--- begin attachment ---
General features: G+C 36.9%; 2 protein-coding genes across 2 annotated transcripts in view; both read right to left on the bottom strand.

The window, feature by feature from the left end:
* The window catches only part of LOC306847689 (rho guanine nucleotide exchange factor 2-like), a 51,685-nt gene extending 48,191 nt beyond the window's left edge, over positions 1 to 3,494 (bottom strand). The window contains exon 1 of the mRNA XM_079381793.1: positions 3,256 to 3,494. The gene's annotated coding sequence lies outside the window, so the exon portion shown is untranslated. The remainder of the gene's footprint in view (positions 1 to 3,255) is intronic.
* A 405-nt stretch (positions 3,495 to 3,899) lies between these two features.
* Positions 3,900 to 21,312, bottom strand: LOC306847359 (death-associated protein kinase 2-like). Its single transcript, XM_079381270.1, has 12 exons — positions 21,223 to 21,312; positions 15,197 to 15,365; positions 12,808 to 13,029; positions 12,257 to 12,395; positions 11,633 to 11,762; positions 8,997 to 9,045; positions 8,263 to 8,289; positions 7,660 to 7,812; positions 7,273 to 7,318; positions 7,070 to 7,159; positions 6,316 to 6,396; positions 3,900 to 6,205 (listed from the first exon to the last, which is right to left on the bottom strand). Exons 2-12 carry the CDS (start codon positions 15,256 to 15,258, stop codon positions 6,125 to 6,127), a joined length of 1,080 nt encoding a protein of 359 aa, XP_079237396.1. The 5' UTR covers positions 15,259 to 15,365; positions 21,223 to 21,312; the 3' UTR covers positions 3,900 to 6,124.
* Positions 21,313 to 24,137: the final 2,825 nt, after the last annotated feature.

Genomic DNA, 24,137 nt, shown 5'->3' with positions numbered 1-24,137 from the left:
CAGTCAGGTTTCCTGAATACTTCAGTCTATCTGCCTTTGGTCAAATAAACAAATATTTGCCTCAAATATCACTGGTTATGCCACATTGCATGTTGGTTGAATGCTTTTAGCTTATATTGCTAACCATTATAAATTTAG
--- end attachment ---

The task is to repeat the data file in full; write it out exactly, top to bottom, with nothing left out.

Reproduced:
General features: G+C 36.9%; 2 protein-coding genes across 2 annotated transcripts in view; both read right to left on the bottom strand.

The window, feature by feature from the left end:
* The window catches only part of LOC306847689 (rho guanine nucleotide exchange factor 2-like), a 51,685-nt gene extending 48,191 nt beyond the window's left edge, over positions 1 to 3,494 (bottom strand). The window contains exon 1 of the mRNA XM_079381793.1: positions 3,256 to 3,494. The gene's annotated coding sequence lies outside the window, so the exon portion shown is untranslated. The remainder of the gene's footprint in view (positions 1 to 3,255) is intronic.
* A 405-nt stretch (positions 3,495 to 3,899) lies between these two features.
* Positions 3,900 to 21,312, bottom strand: LOC306847359 (death-associated protein kinase 2-like). Its single transcript, XM_079381270.1, has 12 exons — positions 21,223 to 21,312; positions 15,197 to 15,365; positions 12,808 to 13,029; positions 12,257 to 12,395; positions 11,633 to 11,762; positions 8,997 to 9,045; positions 8,263 to 8,289; positions 7,660 to 7,812; positions 7,273 to 7,318; positions 7,070 to 7,159; positions 6,316 to 6,396; positions 3,900 to 6,205 (listed from the first exon to the last, which is right to left on the bottom strand). Exons 2-12 carry the CDS (start codon positions 15,256 to 15,258, stop codon positions 6,125 to 6,127), a joined length of 1,080 nt encoding a protein of 359 aa, XP_079237396.1. The 5' UTR covers positions 15,259 to 15,365; positions 21,223 to 21,312; the 3' UTR covers positions 3,900 to 6,124.
* Positions 21,313 to 24,137: the final 2,825 nt, after the last annotated feature.

Genomic DNA, 24,137 nt, shown 5'->3' with positions numbered 1-24,137 from the left:
CAGTCAGGTTTCCTGAATACTTCAGTCTATCTGCCTTTGGTCAAATAAACAAATATTTGCCTCAAATATCACTGGTTATGCCACATTGCATGTTGGTTGAATGCTTTTAGCTTATATTGCTAACCATTATAAATTTAG